New translation brings Soviet magic realism to U.S. readers

A previously little-known writer explores the marginal, macabre and mortality through his own magic realism.
'Autobiography of a Corpse' by Sigizmund Krzhizhanovsky, NYRB Classics, December 2013. Source:

Perhaps it takes a character in a Russian story to create a suicide plan that is somehow both exquisitely nihilistic and oddly, touchingly, life-affirming.

In the brutally perfect “Autobiography of a Corpse,” the Soviet writer Sigizmund Krzhizhanovsky managed to evoke the utter depths of non-existence a person can feel (or not feel), even while still breathing. In the next instant, the author celebrates the hunger to live—though not without irony.

In the title story of this magnificent collection (NYRB Classics, December 2013) an apartment dweller in Moscow kills himself. What’s special about his despair? Before he commits suicide, the protagonist makes sure the next tenant will find his diary, which he writes in the form of a letter, and it begins rather profoundly:

“Whoever you, the person in room 24, may be, the manuscript began, you are the only person I shall ever manage to make happy: you see, had I not vacated my hundred sq. feet by hanging myself from a hook in the corner by the door, you would hardly have managed to find yourself a resting place so easily.... We are not acquainted and it’s too late for us ever to be so, but that in no way prevents my knowing you….”

And thus a tortured and weirdly redemptive story unfolds.

In your eyes, the light, the heat

“In A Pupil,” is an eerily amusing story where a kind of magic realism goes awry. A young man gazes into his lover’s eyes, and in her pupil, he sees a miniature man gesturing toward him. Every time they embrace and resume some kind of intimacy, he is distracted, even obsessed with the man in her pupil. When he is finally thrust into his lover’s eye, he lives there in a state of torpor with her other past lovers.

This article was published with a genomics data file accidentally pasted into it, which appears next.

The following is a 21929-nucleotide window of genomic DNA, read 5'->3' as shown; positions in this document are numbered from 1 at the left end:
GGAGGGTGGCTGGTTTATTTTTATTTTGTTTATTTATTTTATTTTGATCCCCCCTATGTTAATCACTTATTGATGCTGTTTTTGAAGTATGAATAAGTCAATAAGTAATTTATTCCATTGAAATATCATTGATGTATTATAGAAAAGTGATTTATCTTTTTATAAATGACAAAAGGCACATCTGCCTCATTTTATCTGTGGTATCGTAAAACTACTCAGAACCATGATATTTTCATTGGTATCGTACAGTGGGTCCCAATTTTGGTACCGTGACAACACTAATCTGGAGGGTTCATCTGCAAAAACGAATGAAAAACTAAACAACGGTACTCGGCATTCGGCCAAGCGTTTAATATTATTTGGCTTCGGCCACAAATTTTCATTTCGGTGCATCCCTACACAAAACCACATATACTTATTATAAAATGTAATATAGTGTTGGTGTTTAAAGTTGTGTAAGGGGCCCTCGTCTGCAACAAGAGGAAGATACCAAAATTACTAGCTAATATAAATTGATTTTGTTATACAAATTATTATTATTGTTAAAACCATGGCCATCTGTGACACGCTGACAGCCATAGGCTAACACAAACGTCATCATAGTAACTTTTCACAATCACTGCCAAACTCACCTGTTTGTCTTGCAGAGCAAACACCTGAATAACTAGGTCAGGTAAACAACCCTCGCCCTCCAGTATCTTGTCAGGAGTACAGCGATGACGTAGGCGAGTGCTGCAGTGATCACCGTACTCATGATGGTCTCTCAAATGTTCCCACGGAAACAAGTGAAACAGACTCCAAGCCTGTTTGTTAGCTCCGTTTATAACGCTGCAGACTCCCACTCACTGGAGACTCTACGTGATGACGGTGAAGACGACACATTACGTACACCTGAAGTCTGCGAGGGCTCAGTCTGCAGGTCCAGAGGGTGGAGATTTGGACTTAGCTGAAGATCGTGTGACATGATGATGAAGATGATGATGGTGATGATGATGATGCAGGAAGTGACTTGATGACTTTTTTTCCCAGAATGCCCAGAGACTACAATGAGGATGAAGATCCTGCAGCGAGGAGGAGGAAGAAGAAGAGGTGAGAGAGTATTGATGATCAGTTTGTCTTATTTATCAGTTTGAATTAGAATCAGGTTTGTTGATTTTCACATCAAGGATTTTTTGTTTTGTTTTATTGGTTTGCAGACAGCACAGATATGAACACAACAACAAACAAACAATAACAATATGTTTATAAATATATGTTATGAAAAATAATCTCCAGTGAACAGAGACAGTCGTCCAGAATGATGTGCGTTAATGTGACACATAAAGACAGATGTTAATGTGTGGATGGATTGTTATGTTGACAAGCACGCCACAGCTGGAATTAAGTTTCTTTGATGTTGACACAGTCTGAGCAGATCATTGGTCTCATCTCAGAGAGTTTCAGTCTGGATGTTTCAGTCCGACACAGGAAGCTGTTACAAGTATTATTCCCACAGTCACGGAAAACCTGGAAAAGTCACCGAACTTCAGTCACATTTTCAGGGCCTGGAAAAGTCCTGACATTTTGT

The reader can visualize this purgatory as magically as a Magritte painting. Adam Thirlwell, the British novelist who wrote the introduction to this collection, sees him as sharing the sensibility of the fantastic, an early, and dark, Soviet Italo Calvino.

The main character ponders – living inside her eye the way Calvino’s Baron lives among the trees – the concepts of lust, love, loss, and the death of love.

In “The Runaway Fingers,” a pianist’s hand with a diamond pinky ring takes a run for it in the middle of a brilliant arpeggio, immediately bringing to mind Hans Christian Anderson’s “The Red Shoes” and the macabre humor of Gogol’s “The Nose.”

The story brings an amused satisfaction in the reader that only a subversive parable can offer.

“The manicured fingers of the famous pianist Heinrich Dorn, accustomed to strolling the ivory keys of concert pianos, were unused to perambulating wet and dirty pavements. Finding themselves on the square’s cold and sticky asphalt, picking their way through spittle and puddles of slush, the fingers now realized the folly and extravagance of their escapade. But too late.”

Later in the story, a music critic sees an ad in the newspaper: “Found: Five Fingers of a Right Hand.”

“The Runaway Fingers” was written in 1922. Krzhizhanovsky was born in Kiev in 1887; he spoke Polish growing up and traveled throughout Europe before moving to Moscow and becoming a lifelong Muscovite.

Adam Thirlwell discusses the existential erasure of the author’s life in his introduction. “Krzhizhanovsky’s life, it might have seemed, would be one more element in history’s sequence of deletions,” Thirlwell writes. “In 1957—the same year as Boris Pasternak’s “Doctor Zhivago”–a commission was set up to examine Krzhizhanovsky’s literary legacy. It lasted two years and was then disbanded, having drafted a publishing plan that was never implemented.”

In 1976, Vadim Perelmuter brought this archive of fiction to light, a treasure trove that had been sitting under brocade in the trunk of Krzhizhanovsky’s lifelong companion, Anna Bovshek.

Thirlwell describes this singularly profound work not as the gap between fiction and reality, but a metafiction that finds the gaps in “the real” itself.

“In this way, he maps one of the strangest and yet most logical topographies in literature,” according to Thirlwell: “I am neither ‘here’ nor ‘there’ but in between—in a seam.” In the story called “Seams,” Krzhizhanovsky writes: “Though I walk, look and listen beside others settled in this city, I know: They are in Moscow and I am in minus-Moscow. I am permitted only the shadows of things.”

All rights reserved by Rossiyskaya Gazeta.

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